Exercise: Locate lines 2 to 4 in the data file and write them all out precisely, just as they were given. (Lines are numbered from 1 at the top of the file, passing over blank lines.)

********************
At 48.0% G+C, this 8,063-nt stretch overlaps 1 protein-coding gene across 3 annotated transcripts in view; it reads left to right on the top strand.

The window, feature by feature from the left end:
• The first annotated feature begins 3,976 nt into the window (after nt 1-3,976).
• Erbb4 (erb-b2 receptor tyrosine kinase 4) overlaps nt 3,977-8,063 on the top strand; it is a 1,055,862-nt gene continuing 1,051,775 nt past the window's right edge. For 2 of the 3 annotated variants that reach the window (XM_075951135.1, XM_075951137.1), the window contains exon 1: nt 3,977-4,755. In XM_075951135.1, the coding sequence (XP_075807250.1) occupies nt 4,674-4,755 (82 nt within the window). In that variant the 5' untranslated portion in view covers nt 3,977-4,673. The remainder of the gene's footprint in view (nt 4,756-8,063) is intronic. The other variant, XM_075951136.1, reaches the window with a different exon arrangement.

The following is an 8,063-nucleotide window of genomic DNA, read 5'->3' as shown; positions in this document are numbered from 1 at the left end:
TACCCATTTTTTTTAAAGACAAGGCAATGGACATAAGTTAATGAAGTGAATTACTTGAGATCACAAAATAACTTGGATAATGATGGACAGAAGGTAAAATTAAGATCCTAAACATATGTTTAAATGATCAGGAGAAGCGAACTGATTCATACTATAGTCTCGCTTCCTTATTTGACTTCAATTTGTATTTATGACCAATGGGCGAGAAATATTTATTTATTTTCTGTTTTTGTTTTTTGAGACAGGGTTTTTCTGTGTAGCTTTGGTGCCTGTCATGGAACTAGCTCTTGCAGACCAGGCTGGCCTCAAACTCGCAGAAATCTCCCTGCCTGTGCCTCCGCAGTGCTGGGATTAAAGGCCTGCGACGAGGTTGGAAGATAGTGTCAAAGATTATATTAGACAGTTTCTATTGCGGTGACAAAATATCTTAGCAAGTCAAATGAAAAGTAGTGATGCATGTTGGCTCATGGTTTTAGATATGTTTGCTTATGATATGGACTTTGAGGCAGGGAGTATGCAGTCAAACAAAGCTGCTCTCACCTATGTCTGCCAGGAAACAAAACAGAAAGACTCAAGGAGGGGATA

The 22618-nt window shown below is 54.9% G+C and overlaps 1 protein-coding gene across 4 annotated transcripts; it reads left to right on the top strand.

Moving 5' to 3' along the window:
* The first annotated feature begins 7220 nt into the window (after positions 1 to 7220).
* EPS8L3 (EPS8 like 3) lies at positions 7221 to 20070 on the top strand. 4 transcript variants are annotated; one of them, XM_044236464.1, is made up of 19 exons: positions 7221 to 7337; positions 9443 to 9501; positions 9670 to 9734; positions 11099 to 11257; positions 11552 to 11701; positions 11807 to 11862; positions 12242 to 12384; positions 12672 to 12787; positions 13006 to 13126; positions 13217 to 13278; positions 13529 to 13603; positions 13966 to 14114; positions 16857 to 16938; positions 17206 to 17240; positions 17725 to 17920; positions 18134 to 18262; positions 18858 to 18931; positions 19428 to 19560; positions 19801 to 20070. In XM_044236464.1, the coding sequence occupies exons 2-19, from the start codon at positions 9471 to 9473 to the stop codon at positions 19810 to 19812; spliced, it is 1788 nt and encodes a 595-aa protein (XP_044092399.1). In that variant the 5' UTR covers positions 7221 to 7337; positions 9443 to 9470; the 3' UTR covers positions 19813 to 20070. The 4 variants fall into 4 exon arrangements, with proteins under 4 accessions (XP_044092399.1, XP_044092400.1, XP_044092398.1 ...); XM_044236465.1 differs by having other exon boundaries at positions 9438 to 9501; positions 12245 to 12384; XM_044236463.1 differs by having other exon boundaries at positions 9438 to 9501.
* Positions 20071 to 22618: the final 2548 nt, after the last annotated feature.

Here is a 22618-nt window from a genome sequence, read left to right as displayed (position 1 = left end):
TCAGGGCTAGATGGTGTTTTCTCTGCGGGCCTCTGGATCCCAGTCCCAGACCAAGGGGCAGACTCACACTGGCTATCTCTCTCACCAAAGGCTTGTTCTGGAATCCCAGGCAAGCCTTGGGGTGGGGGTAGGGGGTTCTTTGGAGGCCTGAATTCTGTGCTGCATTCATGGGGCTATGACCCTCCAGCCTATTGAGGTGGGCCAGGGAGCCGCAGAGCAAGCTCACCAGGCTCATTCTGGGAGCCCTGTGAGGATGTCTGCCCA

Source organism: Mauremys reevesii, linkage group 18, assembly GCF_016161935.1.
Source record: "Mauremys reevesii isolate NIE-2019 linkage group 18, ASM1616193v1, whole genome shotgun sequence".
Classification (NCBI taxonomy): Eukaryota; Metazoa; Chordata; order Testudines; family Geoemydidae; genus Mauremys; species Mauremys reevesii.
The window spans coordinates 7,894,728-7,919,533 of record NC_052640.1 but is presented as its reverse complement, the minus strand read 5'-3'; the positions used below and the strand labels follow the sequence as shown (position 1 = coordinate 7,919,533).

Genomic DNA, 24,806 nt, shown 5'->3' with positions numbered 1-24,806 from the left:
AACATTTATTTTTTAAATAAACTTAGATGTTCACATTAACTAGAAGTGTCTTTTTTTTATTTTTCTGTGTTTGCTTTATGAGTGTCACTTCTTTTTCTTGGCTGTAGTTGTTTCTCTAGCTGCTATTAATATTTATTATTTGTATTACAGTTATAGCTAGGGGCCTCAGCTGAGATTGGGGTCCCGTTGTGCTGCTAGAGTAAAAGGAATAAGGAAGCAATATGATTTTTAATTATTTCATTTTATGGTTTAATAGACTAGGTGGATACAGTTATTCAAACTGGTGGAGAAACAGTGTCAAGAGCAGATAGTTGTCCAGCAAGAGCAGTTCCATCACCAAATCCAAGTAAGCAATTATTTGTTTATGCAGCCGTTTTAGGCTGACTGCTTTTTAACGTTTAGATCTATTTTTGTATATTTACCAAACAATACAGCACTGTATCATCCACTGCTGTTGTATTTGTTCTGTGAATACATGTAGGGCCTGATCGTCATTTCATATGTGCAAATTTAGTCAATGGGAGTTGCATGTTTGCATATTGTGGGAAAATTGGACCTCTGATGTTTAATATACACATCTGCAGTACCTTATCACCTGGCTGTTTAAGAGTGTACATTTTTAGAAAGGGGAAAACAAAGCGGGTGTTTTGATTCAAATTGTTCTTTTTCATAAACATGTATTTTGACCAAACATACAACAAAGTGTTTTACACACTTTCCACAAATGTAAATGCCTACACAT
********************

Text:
The window, feature by feature from the left end:
• The first annotated feature begins 3,976 nt into the window (after nt 1-3,976).
• Erbb4 (erb-b2 receptor tyrosine kinase 4) overlaps nt 3,977-8,063 on the top strand; it is a 1,055,862-nt gene continuing 1,051,775 nt past the window's right edge. For 2 of the 3 annotated variants that reach the window (XM_075951135.1, XM_075951137.1), the window contains exon 1: nt 3,977-4,755. In XM_075951135.1, the coding sequence (XP_075807250.1) occupies nt 4,674-4,755 (82 nt within the window). In that variant the 5' untranslated portion in view covers nt 3,977-4,673. The remainder of the gene's footprint in view (nt 4,756-8,063) is intronic. The other variant, XM_075951136.1, reaches the window with a different exon arrangement.